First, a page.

Yet, a new proposal for tough anti-rape laws has been delayed again, because senior ministers disagree over key features of the bill, like whether the age of consent should be lowered from 18 to 16. Sexual intercourse for those below the age of consent is considered statutory rape.
The government has said repeatedly that the bill will be introduced quickly in parliament for discussion and clearance. Both houses break for a month on March 22.
The bill is based largely on the recommendations of the Verma Commission, a three-member panel of legal experts which was set up in December amid national outrage over the student's gang-rape. Named for retired chief justice JS Verma, the commission suggested important and over-arching changes to existing laws for crimes against women. Two of the commission's three members were in their 80s. They worked round the clock to deliver their report in just 29 days.
The government has performed poorly in comparison.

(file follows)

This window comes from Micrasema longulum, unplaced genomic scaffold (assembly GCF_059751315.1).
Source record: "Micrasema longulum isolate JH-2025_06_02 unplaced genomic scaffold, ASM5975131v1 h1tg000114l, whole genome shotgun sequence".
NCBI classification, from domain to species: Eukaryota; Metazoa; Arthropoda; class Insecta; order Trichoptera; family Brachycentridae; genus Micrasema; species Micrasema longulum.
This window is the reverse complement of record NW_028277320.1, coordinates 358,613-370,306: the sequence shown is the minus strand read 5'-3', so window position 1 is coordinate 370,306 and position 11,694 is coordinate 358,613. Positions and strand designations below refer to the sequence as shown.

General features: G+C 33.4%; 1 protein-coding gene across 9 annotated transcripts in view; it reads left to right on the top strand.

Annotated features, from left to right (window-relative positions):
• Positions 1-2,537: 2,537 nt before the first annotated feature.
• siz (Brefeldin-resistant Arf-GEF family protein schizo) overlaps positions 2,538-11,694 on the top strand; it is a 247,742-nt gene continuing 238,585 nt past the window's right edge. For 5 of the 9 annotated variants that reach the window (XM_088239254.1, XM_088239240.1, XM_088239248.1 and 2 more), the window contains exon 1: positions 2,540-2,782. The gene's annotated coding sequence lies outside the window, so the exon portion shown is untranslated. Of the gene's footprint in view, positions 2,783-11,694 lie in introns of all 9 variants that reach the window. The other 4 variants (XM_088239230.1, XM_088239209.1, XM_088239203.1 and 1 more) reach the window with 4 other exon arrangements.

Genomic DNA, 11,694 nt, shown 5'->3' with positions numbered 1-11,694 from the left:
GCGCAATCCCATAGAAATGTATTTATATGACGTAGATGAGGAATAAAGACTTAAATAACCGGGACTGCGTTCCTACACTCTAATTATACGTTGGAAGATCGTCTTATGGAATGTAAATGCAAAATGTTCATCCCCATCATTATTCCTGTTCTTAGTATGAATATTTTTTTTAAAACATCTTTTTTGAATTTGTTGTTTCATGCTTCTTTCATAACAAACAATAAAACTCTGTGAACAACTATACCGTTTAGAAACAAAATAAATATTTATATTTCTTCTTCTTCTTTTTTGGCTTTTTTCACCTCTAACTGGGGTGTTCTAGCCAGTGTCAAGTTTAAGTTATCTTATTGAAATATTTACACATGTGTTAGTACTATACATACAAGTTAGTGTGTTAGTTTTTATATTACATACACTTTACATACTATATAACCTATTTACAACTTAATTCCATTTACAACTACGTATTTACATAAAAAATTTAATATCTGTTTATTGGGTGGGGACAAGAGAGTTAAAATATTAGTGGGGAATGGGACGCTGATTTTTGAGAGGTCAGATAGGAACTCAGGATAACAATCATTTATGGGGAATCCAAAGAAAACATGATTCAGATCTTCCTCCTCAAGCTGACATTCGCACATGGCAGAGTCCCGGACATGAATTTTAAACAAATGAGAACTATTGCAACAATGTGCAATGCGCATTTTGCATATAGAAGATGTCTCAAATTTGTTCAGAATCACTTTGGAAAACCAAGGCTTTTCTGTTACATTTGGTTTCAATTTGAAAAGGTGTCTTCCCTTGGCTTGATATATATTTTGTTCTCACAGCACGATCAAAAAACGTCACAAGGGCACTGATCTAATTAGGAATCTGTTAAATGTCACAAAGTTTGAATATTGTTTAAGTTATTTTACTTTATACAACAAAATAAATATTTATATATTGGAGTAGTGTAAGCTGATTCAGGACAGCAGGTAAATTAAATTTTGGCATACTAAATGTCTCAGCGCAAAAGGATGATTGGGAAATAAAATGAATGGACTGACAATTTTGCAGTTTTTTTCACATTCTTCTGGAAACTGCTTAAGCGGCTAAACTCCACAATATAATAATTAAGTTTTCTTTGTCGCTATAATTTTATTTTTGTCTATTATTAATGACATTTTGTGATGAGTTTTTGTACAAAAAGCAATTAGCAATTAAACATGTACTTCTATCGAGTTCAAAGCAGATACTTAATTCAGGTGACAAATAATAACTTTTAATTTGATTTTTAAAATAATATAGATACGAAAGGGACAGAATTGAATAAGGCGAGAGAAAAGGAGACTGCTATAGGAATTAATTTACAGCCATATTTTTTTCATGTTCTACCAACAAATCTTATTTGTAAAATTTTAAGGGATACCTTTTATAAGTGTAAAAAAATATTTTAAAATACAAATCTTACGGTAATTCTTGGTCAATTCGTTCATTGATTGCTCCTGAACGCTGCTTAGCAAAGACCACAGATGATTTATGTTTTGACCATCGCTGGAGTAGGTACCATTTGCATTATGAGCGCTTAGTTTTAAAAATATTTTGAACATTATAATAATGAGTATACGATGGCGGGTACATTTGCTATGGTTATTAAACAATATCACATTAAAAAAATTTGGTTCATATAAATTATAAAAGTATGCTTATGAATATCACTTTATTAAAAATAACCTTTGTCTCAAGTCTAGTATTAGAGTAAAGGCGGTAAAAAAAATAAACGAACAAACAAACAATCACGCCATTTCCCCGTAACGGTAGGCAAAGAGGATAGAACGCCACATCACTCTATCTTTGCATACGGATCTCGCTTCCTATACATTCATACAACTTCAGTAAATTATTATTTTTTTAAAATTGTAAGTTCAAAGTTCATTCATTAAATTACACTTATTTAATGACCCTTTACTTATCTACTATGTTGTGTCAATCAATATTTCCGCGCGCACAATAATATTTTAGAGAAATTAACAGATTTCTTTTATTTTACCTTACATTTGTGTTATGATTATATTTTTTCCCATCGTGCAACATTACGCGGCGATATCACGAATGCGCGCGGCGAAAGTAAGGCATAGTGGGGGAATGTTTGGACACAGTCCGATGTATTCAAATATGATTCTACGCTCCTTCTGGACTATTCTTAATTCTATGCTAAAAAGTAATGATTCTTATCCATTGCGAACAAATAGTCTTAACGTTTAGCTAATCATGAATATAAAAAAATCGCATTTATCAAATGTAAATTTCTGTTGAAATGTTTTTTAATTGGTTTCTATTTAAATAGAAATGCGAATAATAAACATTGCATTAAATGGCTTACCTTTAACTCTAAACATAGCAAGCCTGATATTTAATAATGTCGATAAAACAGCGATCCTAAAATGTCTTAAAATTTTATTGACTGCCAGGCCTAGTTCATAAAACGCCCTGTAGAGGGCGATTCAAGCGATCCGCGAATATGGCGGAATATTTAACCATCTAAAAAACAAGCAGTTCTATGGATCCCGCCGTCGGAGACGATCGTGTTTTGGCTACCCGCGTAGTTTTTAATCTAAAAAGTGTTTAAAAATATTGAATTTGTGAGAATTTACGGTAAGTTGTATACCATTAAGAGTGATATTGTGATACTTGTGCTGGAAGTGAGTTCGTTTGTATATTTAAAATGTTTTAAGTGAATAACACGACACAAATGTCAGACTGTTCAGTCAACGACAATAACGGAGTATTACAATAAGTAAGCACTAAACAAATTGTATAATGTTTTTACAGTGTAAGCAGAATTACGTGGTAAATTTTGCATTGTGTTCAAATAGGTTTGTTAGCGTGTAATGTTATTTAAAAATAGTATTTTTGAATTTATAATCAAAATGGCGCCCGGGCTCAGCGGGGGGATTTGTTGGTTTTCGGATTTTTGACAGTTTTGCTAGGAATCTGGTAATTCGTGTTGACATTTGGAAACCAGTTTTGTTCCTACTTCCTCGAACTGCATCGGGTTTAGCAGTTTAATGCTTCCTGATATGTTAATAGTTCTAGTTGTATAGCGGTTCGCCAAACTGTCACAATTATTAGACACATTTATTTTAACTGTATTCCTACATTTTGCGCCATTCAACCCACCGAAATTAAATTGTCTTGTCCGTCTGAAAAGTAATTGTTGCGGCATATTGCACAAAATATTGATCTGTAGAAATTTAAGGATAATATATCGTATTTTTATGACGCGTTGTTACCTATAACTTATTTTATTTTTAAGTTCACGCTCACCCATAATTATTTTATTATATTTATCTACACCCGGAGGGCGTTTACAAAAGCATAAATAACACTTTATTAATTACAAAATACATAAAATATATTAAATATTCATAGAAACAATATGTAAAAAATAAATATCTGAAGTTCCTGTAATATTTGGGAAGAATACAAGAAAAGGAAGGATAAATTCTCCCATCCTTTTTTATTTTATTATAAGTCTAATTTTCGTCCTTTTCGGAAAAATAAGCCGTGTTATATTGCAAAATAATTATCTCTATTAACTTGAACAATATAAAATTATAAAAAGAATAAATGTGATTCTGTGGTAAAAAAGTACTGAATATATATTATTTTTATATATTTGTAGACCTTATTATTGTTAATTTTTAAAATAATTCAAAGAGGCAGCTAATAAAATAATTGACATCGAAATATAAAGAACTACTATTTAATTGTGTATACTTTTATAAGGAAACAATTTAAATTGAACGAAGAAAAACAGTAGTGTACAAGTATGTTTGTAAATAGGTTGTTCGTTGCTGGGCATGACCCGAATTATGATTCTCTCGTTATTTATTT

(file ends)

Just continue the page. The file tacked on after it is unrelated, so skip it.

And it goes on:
In Delhi, four cases of rape were reported every day in January and February, a 100% increase over the same period last year.
At a cabinet meeting this morning, senior ministers were not able to agree on issues like whether the word "rape", which is gender-specific, should replace the gender-neutral "sexual assault" in the proposal, and how to define voyeurism and stalking, which the bill identifies as criminal offenses for the first time in India.
The government has also called an all-party meeting next Monday to sort out objections raised by the Samajwadi Party, the Bahujan Samaj Party and the Bharatiya Janata Party on some provisions.
The Women and Child Development Ministry has opposed the move to lower the age of consent from 18 to 16, while those in favour of it point out that teenagers are sexually active at a younger age than earlier, and must be protected from being accused of statutory rape.
Law Minister Ashwani Kumar allegedly expressed his concern about not enough safeguards against false evidence and testimony.